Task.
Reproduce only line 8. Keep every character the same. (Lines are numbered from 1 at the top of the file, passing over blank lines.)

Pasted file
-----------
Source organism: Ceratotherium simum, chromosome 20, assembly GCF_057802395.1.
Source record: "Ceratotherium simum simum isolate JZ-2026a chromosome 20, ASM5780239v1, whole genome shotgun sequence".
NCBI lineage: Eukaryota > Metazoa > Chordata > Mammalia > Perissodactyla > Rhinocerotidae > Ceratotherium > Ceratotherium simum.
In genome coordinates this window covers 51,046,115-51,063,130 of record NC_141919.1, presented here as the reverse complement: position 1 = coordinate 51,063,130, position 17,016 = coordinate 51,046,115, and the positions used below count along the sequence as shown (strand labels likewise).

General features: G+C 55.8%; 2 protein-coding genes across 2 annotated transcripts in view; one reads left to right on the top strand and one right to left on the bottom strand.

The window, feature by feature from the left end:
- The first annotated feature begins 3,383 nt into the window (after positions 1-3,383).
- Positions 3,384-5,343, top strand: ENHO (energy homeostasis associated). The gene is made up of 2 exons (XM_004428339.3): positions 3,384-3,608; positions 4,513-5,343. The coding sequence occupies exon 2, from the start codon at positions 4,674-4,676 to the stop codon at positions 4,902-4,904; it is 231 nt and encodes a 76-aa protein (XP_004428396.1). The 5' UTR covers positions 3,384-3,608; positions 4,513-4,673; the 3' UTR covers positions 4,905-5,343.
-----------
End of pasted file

- Positions 3,384-5,343, top strand: ENHO (energy homeostasis associated). The gene is made up of 2 exons (XM_004428339.3): positions 3,384-3,608; positions 4,513-5,343. The coding sequence occupies exon 2, from the start codon at positions 4,674-4,676 to the stop codon at positions 4,902-4,904; it is 231 nt and encodes a 76-aa protein (XP_004428396.1). The 5' UTR covers positions 3,384-3,608; positions 4,513-4,673; the 3' UTR covers positions 4,905-5,343.